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  • Writer's pictureImmersed in Christ

Feed My Sheep 

by Fr. David M. Knight


June 28, 2024

Friday of the Twelfth Week of Ordinary Time 

Memorial of Saint Irenaeus, Bishop, Martyr, and Doctor of the Church 

Lectionary 375 

2 Kgs 25:1-12/Mt 8:1-4 (375) 

 

2Kings 25:1-12: Zedekiah’s rebellion brought on the complete destruction of Jerusalem and the deportation “of the last of the people remaining in the city.” None were left but “some of the country’s poor... left behind as vinedressers and farmers.” 

 

During the siege “the king and all the soldiers left the city by night.” When the Chaldean army “pursued the king and overtook him,” he was “abandoned by his whole army.” Those whose rule is guided by desire for prestige and power, instead of by concern for the good of the people, cannot expect loyalty. Once powerless, they will be abandoned.  

 

Jesus never sought prestige or power. But some of his followers did, even his closest disciples. Some followed Jesus because they thought God had sent him to defeat all their enemies, and bring peace and prosperity to the land by ruling as king. When it became clear he was not going to be that kind of Messiah, the “chief priests, elders and scribes” were able to “persuade the crowds” to join them in shouting for his death. Once people saw that Jesus was not where the power was, many abandoned him.

 

Power attracts. But those who cluster with power have no loyalty. Those who use ministry as a means to power will one day find themselves alone.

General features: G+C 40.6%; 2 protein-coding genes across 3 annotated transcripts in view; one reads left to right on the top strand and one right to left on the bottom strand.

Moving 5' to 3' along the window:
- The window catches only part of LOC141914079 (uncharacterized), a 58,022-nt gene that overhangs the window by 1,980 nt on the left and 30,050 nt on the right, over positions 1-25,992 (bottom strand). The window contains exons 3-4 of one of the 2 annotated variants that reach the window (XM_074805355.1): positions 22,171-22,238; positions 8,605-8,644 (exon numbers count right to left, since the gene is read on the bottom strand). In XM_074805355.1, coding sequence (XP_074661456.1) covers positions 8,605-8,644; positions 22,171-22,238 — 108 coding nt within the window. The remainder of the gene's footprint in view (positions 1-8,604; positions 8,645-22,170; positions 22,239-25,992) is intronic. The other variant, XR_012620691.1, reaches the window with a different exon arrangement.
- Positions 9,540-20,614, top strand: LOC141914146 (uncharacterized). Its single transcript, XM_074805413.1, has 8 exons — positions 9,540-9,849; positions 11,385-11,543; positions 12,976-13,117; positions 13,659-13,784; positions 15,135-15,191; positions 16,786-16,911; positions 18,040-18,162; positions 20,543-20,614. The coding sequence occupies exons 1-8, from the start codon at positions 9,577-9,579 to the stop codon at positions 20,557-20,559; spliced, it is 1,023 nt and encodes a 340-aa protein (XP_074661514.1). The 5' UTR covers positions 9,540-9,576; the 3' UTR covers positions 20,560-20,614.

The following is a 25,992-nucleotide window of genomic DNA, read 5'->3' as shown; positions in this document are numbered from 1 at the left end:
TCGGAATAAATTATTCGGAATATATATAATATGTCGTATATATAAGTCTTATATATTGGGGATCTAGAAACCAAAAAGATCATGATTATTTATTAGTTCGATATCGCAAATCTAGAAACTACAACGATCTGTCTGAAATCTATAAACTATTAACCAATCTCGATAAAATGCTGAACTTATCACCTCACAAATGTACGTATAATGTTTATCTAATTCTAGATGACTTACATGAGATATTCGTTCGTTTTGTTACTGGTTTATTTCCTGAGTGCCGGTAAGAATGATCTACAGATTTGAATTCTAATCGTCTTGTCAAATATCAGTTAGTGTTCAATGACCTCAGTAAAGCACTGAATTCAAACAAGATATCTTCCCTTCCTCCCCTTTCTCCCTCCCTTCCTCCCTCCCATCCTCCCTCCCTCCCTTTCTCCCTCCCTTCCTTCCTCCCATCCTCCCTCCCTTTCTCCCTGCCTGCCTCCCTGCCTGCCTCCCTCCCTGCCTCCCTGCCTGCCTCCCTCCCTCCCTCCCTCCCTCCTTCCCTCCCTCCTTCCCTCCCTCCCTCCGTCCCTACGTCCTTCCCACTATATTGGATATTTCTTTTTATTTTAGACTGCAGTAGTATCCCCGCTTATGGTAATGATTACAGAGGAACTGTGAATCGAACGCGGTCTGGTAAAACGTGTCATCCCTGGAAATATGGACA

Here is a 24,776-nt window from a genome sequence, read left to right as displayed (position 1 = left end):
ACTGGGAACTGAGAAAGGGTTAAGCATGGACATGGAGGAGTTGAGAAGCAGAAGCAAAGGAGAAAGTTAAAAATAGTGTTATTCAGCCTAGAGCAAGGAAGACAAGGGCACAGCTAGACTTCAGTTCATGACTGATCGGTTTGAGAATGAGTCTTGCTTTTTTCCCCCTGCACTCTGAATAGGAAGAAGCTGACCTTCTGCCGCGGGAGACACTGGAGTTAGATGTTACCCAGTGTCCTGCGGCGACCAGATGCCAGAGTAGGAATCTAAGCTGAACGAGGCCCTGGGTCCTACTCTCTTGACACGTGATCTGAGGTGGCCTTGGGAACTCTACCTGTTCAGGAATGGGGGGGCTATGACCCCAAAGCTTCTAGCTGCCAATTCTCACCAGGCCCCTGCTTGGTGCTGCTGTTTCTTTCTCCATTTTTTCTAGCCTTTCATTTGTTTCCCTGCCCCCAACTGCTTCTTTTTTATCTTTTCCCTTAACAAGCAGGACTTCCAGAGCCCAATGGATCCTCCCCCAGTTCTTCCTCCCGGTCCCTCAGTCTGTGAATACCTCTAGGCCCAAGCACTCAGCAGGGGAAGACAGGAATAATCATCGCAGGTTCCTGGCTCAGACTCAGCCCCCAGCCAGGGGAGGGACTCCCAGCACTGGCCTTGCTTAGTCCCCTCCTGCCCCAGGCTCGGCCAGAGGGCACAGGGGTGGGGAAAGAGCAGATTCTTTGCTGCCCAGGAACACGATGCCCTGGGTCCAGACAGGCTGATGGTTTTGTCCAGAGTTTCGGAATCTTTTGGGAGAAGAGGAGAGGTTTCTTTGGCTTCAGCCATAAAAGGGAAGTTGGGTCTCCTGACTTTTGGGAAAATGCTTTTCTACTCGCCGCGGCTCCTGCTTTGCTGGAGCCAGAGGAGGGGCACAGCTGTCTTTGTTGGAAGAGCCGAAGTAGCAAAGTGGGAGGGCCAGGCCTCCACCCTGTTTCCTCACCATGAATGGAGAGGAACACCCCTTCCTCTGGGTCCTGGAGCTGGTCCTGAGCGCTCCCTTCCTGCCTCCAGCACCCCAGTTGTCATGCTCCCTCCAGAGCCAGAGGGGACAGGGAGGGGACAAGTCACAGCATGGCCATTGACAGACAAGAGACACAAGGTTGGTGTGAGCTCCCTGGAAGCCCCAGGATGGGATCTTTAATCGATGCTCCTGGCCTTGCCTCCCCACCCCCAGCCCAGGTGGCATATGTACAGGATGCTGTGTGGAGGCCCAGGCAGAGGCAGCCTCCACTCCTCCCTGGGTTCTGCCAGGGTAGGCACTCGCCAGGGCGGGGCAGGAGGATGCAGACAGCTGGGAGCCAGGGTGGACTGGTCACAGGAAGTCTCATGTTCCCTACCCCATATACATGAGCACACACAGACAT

In Matthew 8:1-4 Jesus shows his respect for authorities and law. Jesus tells the leper he has cured to follow Leviticus, chapter 14, that said those cured of leprosy must be examined by a priest and bring a gift for sacrifice. 

 

The word “priest” is rarely used in the Gospels in a positive sense. The “chief priests” are always presented as Jesus’ enemies, although this is not to be presumed of the rank and file. So it is significant that Jesus insisted on respect for the legitimate authority and function of the clergy. It was not the priests as such who rejected him, but those who valued their power and prestige. 

 

Jesus extended this same respect to the teaching of the scribes and Pharisees, though their authority was more by custom and common acceptance than by official status: “The scribes and Pharisees sit on Moses’ seat; therefore, do whatever they teach you and follow it; but do not do as they do....” Still, he said their teaching had to be questioned: “Watch out, and beware of the yeast... [that is] the teaching, of the Pharisees.” And he pointed out teachings of theirs that were wrong. The key is to identify the spirit of those who teach. Beware of the rigid and self-righteous. God’s spirit is nurturing love: “Feed my sheep.”

 

Initiative: Fear desire for power in oneself and in those who don’t fear it. 


Reflections brought to you by the Immersed in Christ Ministry




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